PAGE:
Some 1,000 workers on a project to expand the Panama Canal were on strike Wednesday to demand better safety and treatment, the latest setback for the behind-schedule, over-budget upgrade.
Union leaders said three workers had received electric shocks recently because their managers had forced them to work in the rain.
The strike interrupted the fourth phase of dry excavation on the canal's Pacific sector.
The Panama Canal Authority said it was "closely following these events, which represent a threat to the continuation of work in one sector of the canal expansion project."
It said the consortium carrying out the project had assured authorities all work was being carried out according to Panamanian labor law under the strict supervision of the labor ministry.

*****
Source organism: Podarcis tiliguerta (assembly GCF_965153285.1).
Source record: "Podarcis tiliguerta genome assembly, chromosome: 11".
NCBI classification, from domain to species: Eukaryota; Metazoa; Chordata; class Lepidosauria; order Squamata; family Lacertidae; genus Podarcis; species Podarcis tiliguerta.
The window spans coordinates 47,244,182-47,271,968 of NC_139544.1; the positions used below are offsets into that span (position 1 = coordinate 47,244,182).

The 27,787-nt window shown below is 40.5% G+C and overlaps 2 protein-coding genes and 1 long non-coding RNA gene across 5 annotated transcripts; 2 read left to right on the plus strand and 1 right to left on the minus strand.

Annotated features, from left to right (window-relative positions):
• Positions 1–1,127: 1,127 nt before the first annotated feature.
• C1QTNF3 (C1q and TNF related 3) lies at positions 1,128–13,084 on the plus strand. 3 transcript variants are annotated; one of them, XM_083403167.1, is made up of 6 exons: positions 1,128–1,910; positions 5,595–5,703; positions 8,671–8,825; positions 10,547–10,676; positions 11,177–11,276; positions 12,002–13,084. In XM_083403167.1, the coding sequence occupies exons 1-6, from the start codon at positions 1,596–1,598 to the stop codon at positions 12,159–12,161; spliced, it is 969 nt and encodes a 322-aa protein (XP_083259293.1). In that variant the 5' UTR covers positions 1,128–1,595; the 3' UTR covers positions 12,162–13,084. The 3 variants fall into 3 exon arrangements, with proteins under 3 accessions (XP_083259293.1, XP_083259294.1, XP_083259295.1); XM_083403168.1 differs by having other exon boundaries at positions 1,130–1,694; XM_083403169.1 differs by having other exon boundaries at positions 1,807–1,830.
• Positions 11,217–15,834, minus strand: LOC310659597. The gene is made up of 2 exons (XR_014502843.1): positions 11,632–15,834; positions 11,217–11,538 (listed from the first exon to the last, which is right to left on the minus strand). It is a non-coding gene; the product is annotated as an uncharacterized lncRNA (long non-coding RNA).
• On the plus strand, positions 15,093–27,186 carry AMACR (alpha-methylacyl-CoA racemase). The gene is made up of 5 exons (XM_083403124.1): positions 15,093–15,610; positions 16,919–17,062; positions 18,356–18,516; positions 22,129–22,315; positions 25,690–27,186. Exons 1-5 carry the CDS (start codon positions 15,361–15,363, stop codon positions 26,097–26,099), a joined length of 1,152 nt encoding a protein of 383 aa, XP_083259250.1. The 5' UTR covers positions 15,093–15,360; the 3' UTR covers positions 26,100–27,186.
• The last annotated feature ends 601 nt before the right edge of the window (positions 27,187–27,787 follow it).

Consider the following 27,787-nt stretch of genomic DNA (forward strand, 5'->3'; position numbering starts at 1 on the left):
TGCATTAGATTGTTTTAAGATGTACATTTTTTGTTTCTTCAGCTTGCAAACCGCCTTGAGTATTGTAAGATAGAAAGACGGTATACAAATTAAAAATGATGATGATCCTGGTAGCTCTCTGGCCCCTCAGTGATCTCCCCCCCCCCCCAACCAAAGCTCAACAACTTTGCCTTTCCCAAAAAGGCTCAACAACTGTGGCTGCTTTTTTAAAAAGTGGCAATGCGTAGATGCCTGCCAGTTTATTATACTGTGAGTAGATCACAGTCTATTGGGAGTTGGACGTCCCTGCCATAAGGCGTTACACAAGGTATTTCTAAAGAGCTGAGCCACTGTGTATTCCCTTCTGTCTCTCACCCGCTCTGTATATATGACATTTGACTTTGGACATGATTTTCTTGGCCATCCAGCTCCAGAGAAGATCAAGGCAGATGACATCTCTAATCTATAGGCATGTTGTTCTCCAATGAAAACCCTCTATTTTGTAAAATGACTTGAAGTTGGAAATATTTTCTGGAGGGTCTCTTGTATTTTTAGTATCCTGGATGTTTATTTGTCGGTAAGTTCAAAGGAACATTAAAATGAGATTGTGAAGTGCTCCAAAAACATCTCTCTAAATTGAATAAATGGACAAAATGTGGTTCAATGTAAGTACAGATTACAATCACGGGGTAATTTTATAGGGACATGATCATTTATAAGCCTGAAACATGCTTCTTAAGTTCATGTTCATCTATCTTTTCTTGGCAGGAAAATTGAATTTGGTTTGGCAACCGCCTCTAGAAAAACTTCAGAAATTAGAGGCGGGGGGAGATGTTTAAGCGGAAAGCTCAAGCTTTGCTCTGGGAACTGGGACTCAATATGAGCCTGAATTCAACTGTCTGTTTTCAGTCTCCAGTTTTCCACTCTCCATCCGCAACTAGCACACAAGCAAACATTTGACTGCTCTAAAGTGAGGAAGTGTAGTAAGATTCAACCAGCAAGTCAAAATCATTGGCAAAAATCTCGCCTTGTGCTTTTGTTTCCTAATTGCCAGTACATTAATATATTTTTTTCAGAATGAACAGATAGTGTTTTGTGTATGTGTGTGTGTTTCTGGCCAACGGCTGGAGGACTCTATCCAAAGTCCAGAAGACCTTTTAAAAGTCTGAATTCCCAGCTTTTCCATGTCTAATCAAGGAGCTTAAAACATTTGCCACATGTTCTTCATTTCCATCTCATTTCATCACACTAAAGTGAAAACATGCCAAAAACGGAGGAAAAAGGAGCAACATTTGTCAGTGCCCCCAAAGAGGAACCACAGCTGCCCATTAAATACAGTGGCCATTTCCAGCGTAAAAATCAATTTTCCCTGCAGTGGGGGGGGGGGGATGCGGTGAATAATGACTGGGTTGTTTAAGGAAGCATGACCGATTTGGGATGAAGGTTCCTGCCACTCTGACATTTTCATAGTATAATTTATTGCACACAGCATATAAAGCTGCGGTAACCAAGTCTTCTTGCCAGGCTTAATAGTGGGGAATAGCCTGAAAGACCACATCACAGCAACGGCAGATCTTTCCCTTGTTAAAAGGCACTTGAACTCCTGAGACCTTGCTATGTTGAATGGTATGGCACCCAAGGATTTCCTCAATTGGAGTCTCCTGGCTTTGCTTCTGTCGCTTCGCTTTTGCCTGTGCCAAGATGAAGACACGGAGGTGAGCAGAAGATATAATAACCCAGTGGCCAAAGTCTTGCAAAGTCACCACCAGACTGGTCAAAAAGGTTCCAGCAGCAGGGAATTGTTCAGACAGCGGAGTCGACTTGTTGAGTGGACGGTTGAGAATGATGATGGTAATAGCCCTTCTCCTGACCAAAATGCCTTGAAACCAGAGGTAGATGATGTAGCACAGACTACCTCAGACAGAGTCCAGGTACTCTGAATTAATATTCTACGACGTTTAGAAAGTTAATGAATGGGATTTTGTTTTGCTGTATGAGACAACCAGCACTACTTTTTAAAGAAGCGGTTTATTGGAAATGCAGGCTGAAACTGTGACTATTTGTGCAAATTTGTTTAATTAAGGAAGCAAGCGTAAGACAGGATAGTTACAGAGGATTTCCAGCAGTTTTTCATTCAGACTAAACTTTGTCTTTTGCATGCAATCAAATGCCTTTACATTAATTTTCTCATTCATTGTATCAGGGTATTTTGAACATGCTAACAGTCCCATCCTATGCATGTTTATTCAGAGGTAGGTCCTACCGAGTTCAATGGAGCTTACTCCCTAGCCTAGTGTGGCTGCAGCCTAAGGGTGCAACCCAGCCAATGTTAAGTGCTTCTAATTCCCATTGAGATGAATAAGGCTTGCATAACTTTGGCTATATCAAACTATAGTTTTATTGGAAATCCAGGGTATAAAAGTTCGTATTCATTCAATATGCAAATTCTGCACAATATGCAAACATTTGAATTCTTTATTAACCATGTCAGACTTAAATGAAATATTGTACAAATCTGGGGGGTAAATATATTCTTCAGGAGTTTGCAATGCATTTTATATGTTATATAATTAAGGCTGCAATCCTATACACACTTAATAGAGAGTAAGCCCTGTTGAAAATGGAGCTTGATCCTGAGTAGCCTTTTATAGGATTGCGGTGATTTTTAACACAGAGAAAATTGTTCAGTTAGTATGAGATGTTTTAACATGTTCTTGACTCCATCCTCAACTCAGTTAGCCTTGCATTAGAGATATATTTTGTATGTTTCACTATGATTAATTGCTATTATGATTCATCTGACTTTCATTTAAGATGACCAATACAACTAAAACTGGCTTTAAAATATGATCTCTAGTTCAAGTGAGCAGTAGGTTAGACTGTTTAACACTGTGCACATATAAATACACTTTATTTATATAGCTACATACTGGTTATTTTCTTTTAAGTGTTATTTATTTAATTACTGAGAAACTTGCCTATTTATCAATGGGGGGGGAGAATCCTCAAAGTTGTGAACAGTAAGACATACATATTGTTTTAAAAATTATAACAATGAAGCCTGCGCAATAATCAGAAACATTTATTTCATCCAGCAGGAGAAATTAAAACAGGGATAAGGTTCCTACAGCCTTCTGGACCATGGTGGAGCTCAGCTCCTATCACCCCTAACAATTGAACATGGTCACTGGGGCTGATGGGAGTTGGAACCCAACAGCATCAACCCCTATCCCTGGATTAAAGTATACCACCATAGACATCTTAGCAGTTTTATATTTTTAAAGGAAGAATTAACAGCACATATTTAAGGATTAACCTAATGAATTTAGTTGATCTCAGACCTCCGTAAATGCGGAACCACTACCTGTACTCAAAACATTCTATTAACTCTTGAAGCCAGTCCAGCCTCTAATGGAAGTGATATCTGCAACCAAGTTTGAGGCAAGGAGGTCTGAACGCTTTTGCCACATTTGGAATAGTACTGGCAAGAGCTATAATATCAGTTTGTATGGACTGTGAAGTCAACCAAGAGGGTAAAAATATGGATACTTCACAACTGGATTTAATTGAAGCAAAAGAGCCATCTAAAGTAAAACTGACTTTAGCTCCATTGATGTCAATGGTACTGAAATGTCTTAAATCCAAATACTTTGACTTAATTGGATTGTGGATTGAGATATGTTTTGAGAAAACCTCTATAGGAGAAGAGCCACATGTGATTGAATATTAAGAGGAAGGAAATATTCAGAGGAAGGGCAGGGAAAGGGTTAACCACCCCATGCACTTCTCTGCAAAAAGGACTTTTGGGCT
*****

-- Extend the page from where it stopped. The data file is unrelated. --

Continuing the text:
Workers blocked the access road to the key Centenary Bridge across the canal and vowed to stay put until the government answered their demands.
The Canal Authority urged both sides to find an agreement "to allow this project to proceed on schedule."
Work began in 2007 to expand the canal with a third set of locks to enable it to handle the modern mega-freighters that global shipping companies prefer.
But the $5.25 billion project has been plagued by delays, strikes and a bitter dispute over $1.6 billion in cost overruns with the consortium carrying out the upgrade, led by Spanish construction firm Sacyr.
Initially scheduled for completion in 2014, the project's due date has been pushed back to early 2016.
Nearby Nicaragua, meanwhile, launched construction this week on a rival canal, a $50 billion project that the Chinese firm behind it plans to complete in five year